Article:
According to a University of Guelph paper published on June 5 in the journal Ecology, researchers found pitcher plants — known to grow in wetlands across the country and eat creatures, mostly insects and spiders — had consumed not just bugs, but also young salamanders.
A ‘WTF’ moment
University of Guelph associate professor and integrative biologist, Alex Smith, called the finding “crazy” and a “surprise.”
The discovery was made during an undergraduate field course at the Wildlife Research Station (WRS) in Algonquin Provincial Park, Smith wrote in an email to Global News.
“In preparing these third and fourth year undergraduate students to discover the wonderful world of bogs, I’m going to tell them about carnivorous plants — a common bog adaptation,” he wrote.
“I turned up several pitcher plants (Sarracenia purpurea) to show the students — and in one plant found a young juvenile salamander.”
Smith called it a “WTF moment.”
During the course, Smith said, Patrick Moldowan, a PhD student at the University of Toronto, arrived at the WRS and made the connection that in a previous year’s field course, another student had found a salamander in a pitcher plant.
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“We decided more work needed to be done,” Smith said.
According to Smith, Moldowan returned to the Wildlife Research Station in late August and early September of 2018 and found that 20 per cent of the pitcher plants he surveyed contained at least one young salamander.
On multiple occasions, more than one salamander was observed in a single plant.
Each captured salamander was about as long as a human finger, according to the paper.
“This crazy discovery of previously unknown carnivory of a plant upon a vertebrate happened in a relatively well-studied area on relatively well-studied plants and animals,” Smith wrote.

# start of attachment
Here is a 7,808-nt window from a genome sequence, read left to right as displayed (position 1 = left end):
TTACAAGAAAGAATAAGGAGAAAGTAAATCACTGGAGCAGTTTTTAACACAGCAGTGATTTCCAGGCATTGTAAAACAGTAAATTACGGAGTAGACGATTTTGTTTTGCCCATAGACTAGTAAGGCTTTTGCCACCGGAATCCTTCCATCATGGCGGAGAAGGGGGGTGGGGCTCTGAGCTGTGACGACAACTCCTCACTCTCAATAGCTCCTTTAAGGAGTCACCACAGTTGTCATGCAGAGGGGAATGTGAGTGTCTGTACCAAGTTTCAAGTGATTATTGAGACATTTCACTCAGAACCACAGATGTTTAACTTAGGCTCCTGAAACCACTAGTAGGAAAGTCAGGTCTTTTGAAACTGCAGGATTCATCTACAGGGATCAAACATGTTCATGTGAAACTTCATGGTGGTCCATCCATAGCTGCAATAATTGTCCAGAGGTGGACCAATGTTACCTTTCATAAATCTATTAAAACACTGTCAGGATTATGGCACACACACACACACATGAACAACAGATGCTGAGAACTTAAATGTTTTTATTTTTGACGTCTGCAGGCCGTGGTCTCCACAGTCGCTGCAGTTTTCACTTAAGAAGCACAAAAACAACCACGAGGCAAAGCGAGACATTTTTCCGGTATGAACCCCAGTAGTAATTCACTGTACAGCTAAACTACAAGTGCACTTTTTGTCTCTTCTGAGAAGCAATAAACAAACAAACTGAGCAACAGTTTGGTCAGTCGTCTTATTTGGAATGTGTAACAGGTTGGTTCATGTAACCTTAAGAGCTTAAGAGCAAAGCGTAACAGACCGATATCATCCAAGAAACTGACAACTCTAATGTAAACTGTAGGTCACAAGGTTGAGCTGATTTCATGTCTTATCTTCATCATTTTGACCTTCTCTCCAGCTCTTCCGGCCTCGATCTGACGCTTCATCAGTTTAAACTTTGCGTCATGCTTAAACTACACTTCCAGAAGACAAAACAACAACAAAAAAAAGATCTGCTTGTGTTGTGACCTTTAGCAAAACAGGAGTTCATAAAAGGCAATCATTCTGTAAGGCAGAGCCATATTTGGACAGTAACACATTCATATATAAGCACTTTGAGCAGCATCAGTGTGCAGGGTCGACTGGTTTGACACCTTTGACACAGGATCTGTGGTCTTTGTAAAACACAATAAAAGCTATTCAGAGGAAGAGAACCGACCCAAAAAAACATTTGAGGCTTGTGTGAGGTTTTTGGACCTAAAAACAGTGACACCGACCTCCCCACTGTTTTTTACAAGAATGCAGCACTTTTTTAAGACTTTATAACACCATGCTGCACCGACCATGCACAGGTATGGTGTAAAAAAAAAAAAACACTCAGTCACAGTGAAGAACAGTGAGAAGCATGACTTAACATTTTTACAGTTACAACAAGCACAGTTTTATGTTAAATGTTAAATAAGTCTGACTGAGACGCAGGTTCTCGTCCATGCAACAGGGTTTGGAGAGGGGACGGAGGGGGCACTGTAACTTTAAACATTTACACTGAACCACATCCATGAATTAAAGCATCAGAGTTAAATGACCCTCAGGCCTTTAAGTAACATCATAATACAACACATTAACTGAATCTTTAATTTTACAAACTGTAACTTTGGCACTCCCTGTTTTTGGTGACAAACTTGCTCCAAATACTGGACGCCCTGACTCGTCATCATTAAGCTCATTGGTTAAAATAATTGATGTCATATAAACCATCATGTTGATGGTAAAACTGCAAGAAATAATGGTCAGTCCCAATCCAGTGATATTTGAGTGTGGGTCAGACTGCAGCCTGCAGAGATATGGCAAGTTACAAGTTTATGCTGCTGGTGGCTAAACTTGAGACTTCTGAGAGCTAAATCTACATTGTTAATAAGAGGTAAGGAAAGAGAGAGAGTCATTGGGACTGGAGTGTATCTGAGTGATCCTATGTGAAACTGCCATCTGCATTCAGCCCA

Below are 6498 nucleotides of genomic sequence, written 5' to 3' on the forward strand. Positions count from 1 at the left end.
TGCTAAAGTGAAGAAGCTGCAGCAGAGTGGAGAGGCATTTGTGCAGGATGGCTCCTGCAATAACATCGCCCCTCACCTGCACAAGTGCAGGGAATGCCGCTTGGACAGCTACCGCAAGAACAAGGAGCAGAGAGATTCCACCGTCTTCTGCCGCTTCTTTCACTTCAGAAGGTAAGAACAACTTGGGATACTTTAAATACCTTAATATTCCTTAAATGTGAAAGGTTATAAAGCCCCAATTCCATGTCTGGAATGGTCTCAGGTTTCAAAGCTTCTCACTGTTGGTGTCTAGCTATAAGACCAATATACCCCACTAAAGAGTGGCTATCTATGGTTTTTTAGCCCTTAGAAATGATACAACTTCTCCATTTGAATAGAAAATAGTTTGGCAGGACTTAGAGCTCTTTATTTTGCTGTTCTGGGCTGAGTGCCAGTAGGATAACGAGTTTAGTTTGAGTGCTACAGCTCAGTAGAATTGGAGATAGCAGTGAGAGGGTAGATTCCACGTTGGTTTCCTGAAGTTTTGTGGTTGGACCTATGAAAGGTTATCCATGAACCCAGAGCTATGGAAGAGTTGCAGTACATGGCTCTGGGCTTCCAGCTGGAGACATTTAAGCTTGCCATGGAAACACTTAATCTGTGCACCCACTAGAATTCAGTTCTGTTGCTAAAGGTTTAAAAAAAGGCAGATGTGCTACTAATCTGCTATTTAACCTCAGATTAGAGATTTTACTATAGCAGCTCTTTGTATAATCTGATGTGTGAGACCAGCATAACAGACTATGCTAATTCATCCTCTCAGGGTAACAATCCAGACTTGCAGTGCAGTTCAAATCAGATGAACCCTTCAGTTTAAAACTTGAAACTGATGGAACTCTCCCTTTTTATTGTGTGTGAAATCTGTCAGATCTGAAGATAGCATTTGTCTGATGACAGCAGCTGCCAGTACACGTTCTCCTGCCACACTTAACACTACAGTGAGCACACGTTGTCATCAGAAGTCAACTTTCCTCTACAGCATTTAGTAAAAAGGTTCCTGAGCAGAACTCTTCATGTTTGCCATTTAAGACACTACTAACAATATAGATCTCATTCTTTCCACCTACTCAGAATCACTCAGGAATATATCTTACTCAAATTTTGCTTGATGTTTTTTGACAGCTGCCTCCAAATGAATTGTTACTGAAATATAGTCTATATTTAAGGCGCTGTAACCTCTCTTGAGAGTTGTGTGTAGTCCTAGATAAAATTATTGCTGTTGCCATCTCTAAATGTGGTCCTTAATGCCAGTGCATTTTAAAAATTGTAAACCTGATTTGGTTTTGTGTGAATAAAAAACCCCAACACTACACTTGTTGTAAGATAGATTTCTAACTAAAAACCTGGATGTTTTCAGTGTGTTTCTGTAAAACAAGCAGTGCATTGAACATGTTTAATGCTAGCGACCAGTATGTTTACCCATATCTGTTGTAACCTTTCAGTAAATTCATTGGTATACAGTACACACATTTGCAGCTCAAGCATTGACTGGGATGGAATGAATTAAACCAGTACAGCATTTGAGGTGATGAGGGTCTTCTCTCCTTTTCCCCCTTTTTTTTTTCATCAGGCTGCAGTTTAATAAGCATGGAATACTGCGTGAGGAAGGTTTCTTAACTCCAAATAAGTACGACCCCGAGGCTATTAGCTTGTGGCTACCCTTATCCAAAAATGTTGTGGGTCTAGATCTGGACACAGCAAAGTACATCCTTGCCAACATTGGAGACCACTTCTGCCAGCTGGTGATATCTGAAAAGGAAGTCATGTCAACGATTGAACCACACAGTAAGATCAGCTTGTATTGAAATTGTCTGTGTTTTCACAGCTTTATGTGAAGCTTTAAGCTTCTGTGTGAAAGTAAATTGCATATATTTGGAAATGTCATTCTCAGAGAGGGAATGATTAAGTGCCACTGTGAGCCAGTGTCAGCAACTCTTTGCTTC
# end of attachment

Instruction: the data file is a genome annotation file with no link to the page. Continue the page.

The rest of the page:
How salamanders end up in pitcher plants
According to the paper, there are a few ways researchers believe the salamanders end up in the pitcher plants.
One theory, the paper suggests, is that salamanders seek refuge from predators in the plants.
Another possibility, researchers say, is that the salamanders are attracted to the small insect prey in the plants.
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Alternately, the paper suggests salamanders may randomly fall into the pitcher plants, becoming trapped.
However, researchers say that the fact that multiple salamanders were found in a single plant on more than one occasion in a “relatively open habitat” suggests that it may be non-random.
Regardless of how the salamanders end up in the plants, the paper suggests the salamanders may be an important seasonal prey source for pitcher plants.
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A slow death
Researchers found it took between three and 19 days for the salamanders to die after becoming trapped by the plants.
According to the paper, the specialized bell-shaped leaves of the pitcher plants collect rainwater in which prey dies, then decomposes.
Micro-organisms living within the pitcher and digestive enzymes produced by the plant help to decompose the prey, the paper says.
The University of Guelph paper also suggests the temperatures inside the plant’s fluid also exceeded tolerable levels, contributing to the salamanders’ deaths.
Just the beginning
Smith says the study and survey is “only the beginning,” and has unearthed a number of questions
“Now that we know what to look for, there are some important questions that we can ask: Are plants a significant form of mortality for the salamanders? Are the salamanders a significant form of nutrition for the plants? Are the salamanders, in fact, not a good thing for the plants?”
According to Smith, Moldowan will spearhead research to answer these questions this season and in the years to come.
Algonquin Park is the oldest protected space in Ontario. This summer marks the 70th anniversary of the Algonquin Park WRS.
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